In the nature plant species have various mechanisms
for reproduction. Seeds, rooting on the stem, tubers and suckers are the important ones.
Plant propagation techniques became popular with modern horticulture for asexual multiplication
of commercial plants in large numbers. Grafting is an age-old practice. But its commercial
application and new techniques started few decades ago. Tissue Culture is one more popular
asexual method of multiplication of plants. But it is commercially successful only in
soft wood plants like banana, cardamom, flower and ornamental plant species.
Majority of the plants produce seeds. Then why do you need grafting? To answer this question
let us understand the problems of seedlings first. The male part of the plant � pollen
unites with the female part � ovule to form seed. Due to recombination of genes the next
generation plant differs in its characters than its mother plant. This variation is more
evident in case of cross pollination. Hence the seedlings from a sweet mango tree may
give sour fruit. Best jackfruit may become useless in next generation. Off course this
is the reason for the varietal diversity in nature. But in commercial horticulture we
need plants with similar characters for good quality and yield. Here the grafting techniques
help us a lot. Seedlings take long time to bear fruit. But
the grafted plants can give fruit after 2-3 years. Grafting technique is used to escape
from certain diseases in some crops. For example, grafting pepper on �wild pippali� is popular
to avoid wilt disease. A wild type of grape called �Dog ridge� can withstand drought
and avoid the absorption of poisonous elements. Grafting commercial varieties on this Dog
ridge brought revolution in grape production. Many ornamental plants do not produce seeds.
At the same time, they do not root easily from stem cuttings. For the multiplication
of such plants grafting technique is inevitable. Grafting is helpful to produce composite plants
with many varieties and for the rejuvenation of old trees.
Grafting means uniting 2 plants of the same species. Shoot of a required variety plant
is grafted on a seedling with a stout root system. Normally 2 different species will
not unite. Even then inter specific combination is possible in citrus, sapota, grape and in
few more plant species. Grafting is restricted only to di-cot plants. It is not possible
in mono-cot plants like areca nut and coconut. Graft plant is dwarf by nature since it is
from a lateral shoot. It spreads wider than its height. This helps for pruning, spraying,
harvesting and for other cultural operations. There are few problems too with grafted plants.
Some grafts fail to grow in to a tree affecting the yield. In nutmeg and kokum, only the shoots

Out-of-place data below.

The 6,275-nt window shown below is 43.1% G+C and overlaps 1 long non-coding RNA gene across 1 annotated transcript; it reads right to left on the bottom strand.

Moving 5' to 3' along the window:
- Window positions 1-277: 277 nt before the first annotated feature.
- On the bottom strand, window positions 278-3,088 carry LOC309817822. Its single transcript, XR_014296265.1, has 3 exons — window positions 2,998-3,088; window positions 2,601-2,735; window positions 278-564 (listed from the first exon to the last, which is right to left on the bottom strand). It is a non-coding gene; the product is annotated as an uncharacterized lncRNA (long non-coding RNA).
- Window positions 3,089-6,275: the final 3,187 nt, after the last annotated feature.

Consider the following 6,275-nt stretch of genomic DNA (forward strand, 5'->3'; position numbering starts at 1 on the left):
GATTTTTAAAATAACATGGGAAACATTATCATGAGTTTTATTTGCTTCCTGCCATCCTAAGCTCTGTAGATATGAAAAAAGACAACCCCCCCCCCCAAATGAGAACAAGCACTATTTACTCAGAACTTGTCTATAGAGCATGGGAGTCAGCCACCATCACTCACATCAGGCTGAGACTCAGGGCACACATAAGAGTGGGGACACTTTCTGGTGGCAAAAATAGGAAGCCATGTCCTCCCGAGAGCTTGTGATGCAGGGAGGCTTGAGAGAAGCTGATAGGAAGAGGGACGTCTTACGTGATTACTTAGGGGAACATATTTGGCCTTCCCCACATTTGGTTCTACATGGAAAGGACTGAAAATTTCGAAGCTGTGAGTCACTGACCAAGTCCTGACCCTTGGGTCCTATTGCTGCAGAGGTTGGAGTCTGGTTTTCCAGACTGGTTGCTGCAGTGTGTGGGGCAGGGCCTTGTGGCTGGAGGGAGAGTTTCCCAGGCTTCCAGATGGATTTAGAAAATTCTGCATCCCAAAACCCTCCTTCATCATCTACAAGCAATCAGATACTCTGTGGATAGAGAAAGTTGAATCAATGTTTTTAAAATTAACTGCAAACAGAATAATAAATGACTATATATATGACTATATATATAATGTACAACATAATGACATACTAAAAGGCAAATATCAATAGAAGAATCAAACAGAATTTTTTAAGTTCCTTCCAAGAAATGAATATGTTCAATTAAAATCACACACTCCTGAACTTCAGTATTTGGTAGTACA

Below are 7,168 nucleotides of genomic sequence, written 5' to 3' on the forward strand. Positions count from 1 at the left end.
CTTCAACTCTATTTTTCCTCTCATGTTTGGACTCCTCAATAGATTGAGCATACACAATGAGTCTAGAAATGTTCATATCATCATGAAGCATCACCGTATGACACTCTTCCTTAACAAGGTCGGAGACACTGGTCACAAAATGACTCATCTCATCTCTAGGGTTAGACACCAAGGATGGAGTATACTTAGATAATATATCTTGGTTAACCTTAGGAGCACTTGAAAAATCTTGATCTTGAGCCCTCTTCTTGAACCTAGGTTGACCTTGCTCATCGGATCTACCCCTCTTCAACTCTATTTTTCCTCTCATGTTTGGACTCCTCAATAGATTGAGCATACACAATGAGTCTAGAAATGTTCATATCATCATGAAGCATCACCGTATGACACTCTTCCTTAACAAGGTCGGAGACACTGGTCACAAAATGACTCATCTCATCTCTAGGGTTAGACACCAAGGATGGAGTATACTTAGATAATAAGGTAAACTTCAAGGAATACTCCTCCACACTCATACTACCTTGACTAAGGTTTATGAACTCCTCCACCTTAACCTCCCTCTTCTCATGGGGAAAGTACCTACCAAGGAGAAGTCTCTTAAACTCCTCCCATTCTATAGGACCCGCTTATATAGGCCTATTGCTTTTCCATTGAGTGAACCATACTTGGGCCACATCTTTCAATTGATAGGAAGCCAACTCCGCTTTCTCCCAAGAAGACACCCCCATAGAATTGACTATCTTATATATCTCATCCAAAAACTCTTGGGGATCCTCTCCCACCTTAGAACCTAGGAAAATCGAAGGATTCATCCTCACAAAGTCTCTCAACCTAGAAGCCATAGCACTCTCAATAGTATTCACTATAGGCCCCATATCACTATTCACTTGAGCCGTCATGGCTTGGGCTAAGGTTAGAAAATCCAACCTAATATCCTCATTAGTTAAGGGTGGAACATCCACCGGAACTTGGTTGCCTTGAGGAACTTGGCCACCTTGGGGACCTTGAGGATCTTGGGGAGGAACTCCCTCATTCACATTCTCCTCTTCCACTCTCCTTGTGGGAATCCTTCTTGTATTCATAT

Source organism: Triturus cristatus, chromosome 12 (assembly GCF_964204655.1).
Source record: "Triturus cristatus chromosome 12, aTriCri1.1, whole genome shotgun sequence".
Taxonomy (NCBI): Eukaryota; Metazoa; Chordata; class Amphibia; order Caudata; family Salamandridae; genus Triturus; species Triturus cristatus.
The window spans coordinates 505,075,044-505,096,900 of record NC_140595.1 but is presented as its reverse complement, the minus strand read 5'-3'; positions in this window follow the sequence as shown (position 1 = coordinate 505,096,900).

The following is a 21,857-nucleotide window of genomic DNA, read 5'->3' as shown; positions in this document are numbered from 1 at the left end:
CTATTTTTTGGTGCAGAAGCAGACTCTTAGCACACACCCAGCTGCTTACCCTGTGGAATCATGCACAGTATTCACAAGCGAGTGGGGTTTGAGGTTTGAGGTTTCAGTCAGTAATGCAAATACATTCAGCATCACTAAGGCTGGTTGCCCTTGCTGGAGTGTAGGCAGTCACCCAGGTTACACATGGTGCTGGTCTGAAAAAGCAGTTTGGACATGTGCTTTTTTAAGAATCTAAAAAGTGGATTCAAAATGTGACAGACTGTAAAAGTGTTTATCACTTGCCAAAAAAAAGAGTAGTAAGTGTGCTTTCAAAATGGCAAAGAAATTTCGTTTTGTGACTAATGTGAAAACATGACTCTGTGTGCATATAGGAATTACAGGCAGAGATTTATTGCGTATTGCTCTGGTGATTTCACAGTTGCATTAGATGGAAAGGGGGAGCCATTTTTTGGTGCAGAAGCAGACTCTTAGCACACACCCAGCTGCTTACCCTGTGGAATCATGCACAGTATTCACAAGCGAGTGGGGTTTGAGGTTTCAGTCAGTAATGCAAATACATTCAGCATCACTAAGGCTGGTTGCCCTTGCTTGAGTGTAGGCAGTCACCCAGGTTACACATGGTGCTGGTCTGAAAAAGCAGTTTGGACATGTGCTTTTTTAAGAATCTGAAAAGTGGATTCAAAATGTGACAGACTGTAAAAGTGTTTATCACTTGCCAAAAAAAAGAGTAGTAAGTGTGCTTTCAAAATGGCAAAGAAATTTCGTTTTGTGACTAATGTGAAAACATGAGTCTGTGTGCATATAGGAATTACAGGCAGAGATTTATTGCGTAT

growing up ward are used for grafting to get good trees from graft plants. In most of the
species the graft plant will not grow in to a huge tree. Hence, they are not useful for
timber purpose. Sometimes approach graft plants get damaged by heavy wind. Air layered plants
without tap root system cannot tolerate drought. Depending on the root stock you may find slight
variation in the quality of the fruit of the grafted plant. Due to incompatibility between
root stock and scion the graft may fail to grow properly even after the success of grafting.
Few viral and bacterial diseases are transmitted through graft plants in lime and pomegranate.
Even then the grafted plants play a vital role in commercial horticulture.
High temperature and high humidity are necessary for the success of grafting. Hence winter
and heavy rainy season are not ideal for grafting. Natural climate of the sea coast is the best
for the purpose. Hence most of the commercial nurseries erect poly houses for grafting.
But in medium rainfall areas shade house is enough for this purpose since the temperature
and humidity remains ideal in the rainy season. Now let us learn about poly houses meant for
plant propagation. We can categorize them like high cost, medium cost and low-cost poly
houses. This is a high cost poly house built for floriculture. This is very systematic
and durable. But it works out costly for propagation purpose alone. It costs Rs. 2 lakhs per gunta.
This is a medium cost poly house. Poly sheet is set on iron arches. Wind damage to the
poly sheet is minimal due to its shape. Cost of construction of this poly house is around
Rs. 75,000 per gunta. This is a low-cost poly house. It is built with locally available
wooden and bamboo poles. Technically this is no way inferior to the other types. But
care is necessary to protect the poly sheet from the sharp edge of the poles. It is necessary
to rebuild this after 2-3 years. It costs around Rs. 40,000 per gunta. Poly house of
1 gunta area accommodates around 10,000 plants. Temperature inside the poly house is 5 to
10? centigrade higher than outside even in rainy season. We can raise the relative humidity
to 90% by sprinkling water inside the poly house even in the winter. It is necessary
to bring down the temperature inside by keeping the door open in hot noon hours of the summer.
Success % and the growth of the graft plants are excellent in the poly house. We can retain
enough heat for night hours by closing the door by evening.
The poly sheet used in these poly houses keeps good for 3 to 5 years. This UV stabilized
poly sheet tolerates direct sun light. Put cement or apply coal tar for the wooden poles
to avoid termites. Select the type of poly house depending on your investment capacity.